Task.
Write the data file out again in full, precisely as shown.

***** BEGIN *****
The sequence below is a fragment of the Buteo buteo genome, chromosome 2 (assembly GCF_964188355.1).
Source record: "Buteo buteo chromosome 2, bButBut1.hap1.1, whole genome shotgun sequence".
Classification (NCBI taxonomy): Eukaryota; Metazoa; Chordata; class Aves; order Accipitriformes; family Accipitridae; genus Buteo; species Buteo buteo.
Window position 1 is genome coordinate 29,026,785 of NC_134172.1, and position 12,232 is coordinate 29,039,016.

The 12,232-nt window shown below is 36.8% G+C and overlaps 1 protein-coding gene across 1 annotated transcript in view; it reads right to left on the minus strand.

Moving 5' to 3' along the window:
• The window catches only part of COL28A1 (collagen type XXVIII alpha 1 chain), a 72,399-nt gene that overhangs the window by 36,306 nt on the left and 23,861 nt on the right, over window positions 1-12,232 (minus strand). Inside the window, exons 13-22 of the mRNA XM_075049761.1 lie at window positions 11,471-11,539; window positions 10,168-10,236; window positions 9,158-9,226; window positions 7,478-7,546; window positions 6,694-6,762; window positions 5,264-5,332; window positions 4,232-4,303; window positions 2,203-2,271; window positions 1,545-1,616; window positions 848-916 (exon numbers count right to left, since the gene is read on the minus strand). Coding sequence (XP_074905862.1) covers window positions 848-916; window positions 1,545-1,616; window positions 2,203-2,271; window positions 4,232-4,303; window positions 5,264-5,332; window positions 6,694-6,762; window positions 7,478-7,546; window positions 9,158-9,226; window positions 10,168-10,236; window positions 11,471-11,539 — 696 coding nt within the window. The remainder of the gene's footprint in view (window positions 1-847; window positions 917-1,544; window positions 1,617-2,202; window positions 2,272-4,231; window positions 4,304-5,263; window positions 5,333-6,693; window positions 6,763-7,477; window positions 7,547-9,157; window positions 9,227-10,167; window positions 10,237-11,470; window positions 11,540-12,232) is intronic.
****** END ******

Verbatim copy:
The sequence below is a fragment of the Buteo buteo genome, chromosome 2 (assembly GCF_964188355.1).
Source record: "Buteo buteo chromosome 2, bButBut1.hap1.1, whole genome shotgun sequence".
Classification (NCBI taxonomy): Eukaryota; Metazoa; Chordata; class Aves; order Accipitriformes; family Accipitridae; genus Buteo; species Buteo buteo.
Window position 1 is genome coordinate 29,026,785 of NC_134172.1, and position 12,232 is coordinate 29,039,016.

The 12,232-nt window shown below is 36.8% G+C and overlaps 1 protein-coding gene across 1 annotated transcript in view; it reads right to left on the minus strand.

Moving 5' to 3' along the window:
• The window catches only part of COL28A1 (collagen type XXVIII alpha 1 chain), a 72,399-nt gene that overhangs the window by 36,306 nt on the left and 23,861 nt on the right, over window positions 1-12,232 (minus strand). Inside the window, exons 13-22 of the mRNA XM_075049761.1 lie at window positions 11,471-11,539; window positions 10,168-10,236; window positions 9,158-9,226; window positions 7,478-7,546; window positions 6,694-6,762; window positions 5,264-5,332; window positions 4,232-4,303; window positions 2,203-2,271; window positions 1,545-1,616; window positions 848-916 (exon numbers count right to left, since the gene is read on the minus strand). Coding sequence (XP_074905862.1) covers window positions 848-916; window positions 1,545-1,616; window positions 2,203-2,271; window positions 4,232-4,303; window positions 5,264-5,332; window positions 6,694-6,762; window positions 7,478-7,546; window positions 9,158-9,226; window positions 10,168-10,236; window positions 11,471-11,539 — 696 coding nt within the window. The remainder of the gene's footprint in view (window positions 1-847; window positions 917-1,544; window positions 1,617-2,202; window positions 2,272-4,231; window positions 4,304-5,263; window positions 5,333-6,693; window positions 6,763-7,477; window positions 7,547-9,157; window positions 9,227-10,167; window positions 10,237-11,470; window positions 11,540-12,232) is intronic.